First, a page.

Taiwan earthquake kills at least 9; TSMC plants recovering

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TAIPEI — A powerful earthquake struck in the ocean near Taiwan on Wednesday morning, killing at least nine people and shaking the island’s critical high-tech industries while briefly triggering tsunami alerts in the Philippines and Japan’s Okinawa.

The quake registered at magnitude-7.2 off the coast of Hualien, according to Taiwan’s central weather administration, which said it was the biggest temblor to hit the island since September 1999. As of 10 pm local time, the official death toll stood at nine with 1,011 injured and 143 people trapped or unable to be contacted.

Buildings were severely tilted and train tracks were broken in Hualien, where the local government suspended work and school for the day. Roads leading to the city were also cracked. The people trapped or unable to be contacted included miners, workers at the luxury Silks Place Taroko hotel and tourists at the Jiuqu Cave.

Taiwan’s tech companies were assessing the impact. Taiwan Semiconductor Manufacturing Co., the world’s top chipmaker, said that all personnel were safe but that the company had evacuated some of its factories as a precaution.

TSMC said in a statement late Wednesday night that inspections had found that “a small number of [chipmaking] tools were damaged at certain facilities, partially impacting those operations.” But there was no damage to critical equipment, including all of TSMC’s most advanced extreme ultraviolet (EUV) lithography machines that make top-of-the-line processors for artificial intelligence and mobile phones, according to the company.

The chipmaker said more than 70% of its chipmaking tools had recovered within 10 hours of the earthquake, and that the recovery of chip equipment operations at its most advanced factory, Fab 18 in the southern city of Tainan, had recovered 80%.

United Microelectronics’ CFO Liu Chitong told Nikkei Asia that the world’s third-largest contract chipmaker had also evacuated production facilities. “Some chipmaking machines did stop and now our team is working to restart the production machines as soon as possible,” he said.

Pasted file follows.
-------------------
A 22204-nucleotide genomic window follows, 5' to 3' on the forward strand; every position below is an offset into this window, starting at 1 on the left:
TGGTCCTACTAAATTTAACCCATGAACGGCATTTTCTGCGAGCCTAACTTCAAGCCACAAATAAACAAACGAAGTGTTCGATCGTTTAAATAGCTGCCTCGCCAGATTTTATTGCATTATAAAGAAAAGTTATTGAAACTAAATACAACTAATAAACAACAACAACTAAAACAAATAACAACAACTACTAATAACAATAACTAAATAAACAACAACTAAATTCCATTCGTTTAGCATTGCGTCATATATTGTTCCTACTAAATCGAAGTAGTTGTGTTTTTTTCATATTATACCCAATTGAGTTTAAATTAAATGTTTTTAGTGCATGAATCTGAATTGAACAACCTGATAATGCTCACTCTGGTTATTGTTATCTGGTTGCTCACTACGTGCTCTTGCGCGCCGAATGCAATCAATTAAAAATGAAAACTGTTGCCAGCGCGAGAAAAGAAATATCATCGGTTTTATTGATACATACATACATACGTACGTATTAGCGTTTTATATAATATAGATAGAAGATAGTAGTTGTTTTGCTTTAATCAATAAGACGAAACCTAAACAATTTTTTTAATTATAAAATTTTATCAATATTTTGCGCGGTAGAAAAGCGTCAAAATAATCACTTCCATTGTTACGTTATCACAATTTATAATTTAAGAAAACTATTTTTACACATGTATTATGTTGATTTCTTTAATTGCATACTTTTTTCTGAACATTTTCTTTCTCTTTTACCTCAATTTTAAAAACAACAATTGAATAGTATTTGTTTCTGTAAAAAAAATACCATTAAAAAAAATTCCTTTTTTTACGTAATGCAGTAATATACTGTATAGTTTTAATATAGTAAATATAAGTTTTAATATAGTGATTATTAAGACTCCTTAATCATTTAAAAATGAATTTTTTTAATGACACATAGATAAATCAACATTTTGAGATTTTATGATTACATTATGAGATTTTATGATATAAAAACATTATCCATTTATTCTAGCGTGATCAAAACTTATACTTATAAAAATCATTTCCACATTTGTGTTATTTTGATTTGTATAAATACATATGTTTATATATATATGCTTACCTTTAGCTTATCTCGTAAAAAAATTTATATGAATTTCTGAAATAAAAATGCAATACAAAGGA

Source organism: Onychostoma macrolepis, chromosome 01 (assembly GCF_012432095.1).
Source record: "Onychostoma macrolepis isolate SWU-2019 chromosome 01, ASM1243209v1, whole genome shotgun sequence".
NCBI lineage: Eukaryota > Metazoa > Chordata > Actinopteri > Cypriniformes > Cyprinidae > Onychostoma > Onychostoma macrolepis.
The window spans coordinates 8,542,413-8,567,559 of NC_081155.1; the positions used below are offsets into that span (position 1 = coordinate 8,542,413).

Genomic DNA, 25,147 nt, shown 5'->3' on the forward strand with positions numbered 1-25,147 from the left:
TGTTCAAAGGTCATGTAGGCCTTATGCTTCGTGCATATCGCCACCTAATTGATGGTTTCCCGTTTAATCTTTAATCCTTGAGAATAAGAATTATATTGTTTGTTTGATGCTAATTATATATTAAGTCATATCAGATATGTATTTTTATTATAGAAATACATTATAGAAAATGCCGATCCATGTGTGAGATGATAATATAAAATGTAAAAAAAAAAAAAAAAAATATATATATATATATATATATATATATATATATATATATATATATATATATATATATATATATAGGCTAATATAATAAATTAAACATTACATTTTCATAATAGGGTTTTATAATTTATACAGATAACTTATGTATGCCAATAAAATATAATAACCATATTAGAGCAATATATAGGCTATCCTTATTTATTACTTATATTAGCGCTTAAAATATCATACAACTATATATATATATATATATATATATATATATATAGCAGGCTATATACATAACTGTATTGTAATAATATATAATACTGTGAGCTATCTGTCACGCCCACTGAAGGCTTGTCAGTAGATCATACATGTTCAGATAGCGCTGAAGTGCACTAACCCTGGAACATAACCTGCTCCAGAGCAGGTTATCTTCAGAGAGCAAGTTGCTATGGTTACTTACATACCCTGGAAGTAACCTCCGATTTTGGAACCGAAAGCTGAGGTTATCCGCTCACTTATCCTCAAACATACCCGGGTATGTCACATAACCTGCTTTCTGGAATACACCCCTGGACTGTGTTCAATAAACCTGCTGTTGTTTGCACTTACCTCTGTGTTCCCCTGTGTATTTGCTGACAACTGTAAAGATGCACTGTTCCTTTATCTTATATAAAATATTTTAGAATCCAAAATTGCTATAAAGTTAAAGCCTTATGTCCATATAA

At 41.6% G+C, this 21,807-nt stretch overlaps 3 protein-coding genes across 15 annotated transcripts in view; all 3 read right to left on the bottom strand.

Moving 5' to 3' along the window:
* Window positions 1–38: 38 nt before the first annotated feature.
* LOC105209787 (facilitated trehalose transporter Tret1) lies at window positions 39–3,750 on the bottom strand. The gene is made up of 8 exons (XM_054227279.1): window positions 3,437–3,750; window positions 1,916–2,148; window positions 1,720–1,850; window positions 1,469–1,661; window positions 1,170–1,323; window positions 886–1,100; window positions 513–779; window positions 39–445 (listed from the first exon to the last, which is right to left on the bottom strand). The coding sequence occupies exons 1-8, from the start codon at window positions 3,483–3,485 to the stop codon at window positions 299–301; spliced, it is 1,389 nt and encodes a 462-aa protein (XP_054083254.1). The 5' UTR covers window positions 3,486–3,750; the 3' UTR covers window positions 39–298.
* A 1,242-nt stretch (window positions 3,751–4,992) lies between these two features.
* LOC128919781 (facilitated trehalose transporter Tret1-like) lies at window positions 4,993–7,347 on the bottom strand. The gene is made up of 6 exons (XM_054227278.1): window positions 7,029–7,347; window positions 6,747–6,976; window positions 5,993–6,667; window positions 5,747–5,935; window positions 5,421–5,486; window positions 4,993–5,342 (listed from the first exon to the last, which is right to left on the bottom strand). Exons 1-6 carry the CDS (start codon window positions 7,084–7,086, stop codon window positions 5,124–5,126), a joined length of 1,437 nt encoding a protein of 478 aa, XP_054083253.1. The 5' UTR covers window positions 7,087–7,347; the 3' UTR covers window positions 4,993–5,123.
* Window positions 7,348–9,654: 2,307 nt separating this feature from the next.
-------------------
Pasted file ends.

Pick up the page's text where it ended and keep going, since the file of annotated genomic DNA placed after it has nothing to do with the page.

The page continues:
Display makers Innolux and AUO both evacuated facilities.

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A manager at a TSMC equipment supplier told Nikkei Asia that his company was discussing whether to dispatch more staff to work overtime during the upcoming tomb-sweeping holidays later this week, to help chipmakers make up for the disruption.

Sources at TSMC said that some wafers were cracked at factories in Hsinchu and that some machinery was stopped. Many expected to have to work over the holidays as a result.

But as the day went on, companies including Foxconn, United Microelectronics and Winbond all said there would be no significant effect on finances.

In Tainan, home to some of the most advanced chip fabrication facilities — including TSMC’s 5-nanometer and 3-nanometer factories, which make processors for Apple’s iPhones and Nvidia’s AI computing chips — the impact appeared to be limited.

On Taiwan’s stock market, the Taiex Weighted Index dropped immediately after the opening bell. It was down by as much as 0.96% during the day and closed down 0.63%.

In Japan, the Meteorological Agency measured a preliminary magnitude of 7.5, later upgraded to 7.7, while officials said they were looking into the difference with Taiwan’s reading. They said the quake struck at a depth of 23 kilometers.

Japanese officials originally warned of a tsunami that could reach as high as 3 meters in Okinawa. At 9:18 am, a tsunami of up to 30 cm was observed at Japan’s Yonaguni Island, near Taiwan. In the Philippines, authorities also issued a tsunami warning for four provinces in the north.

Authorities in both countries later canceled the warnings.

Naha Airport, near the coast on Okinawa’s main island, temporarily suspended commercial flights due to the tsunami warning but resumed operations around 11 am

Some Japanese companies with operations in Taiwan reported minor damage, including chipmaking equipment manufacturer Tokyo Electron and Ebara, a supplier of wafer polishing machines. Tokyo Electron has multiple facilities in Hsinchu, Linkou, Taichung and Tainan — mainly for maintenance and corporate operations — but said it was not expecting long-lasting effects.

A Japan Meteorological Agency officially, meanwhile, warned of further seismic instability. “Be aware of earthquakes of the same magnitude for about a week after the quake. In particular, large earthquakes are likely to occur during the next two to three days.” The earthquake was likely caused by dip-slip faults being compressed and shifted up and down, according to the agency.

Japanese Prime Minister Fumio Kishida expressed condolences for the victims in Taiwan. “Japan stands ready to provide any assistance necessary to Taiwan, our neighbor across the sea, in times of difficulty,” he wrote on X.

Additional reporting by Sayumi Take, Tamayo Muto and Ryohtaroh Satoh in Tokyo.


The article is in Dutch

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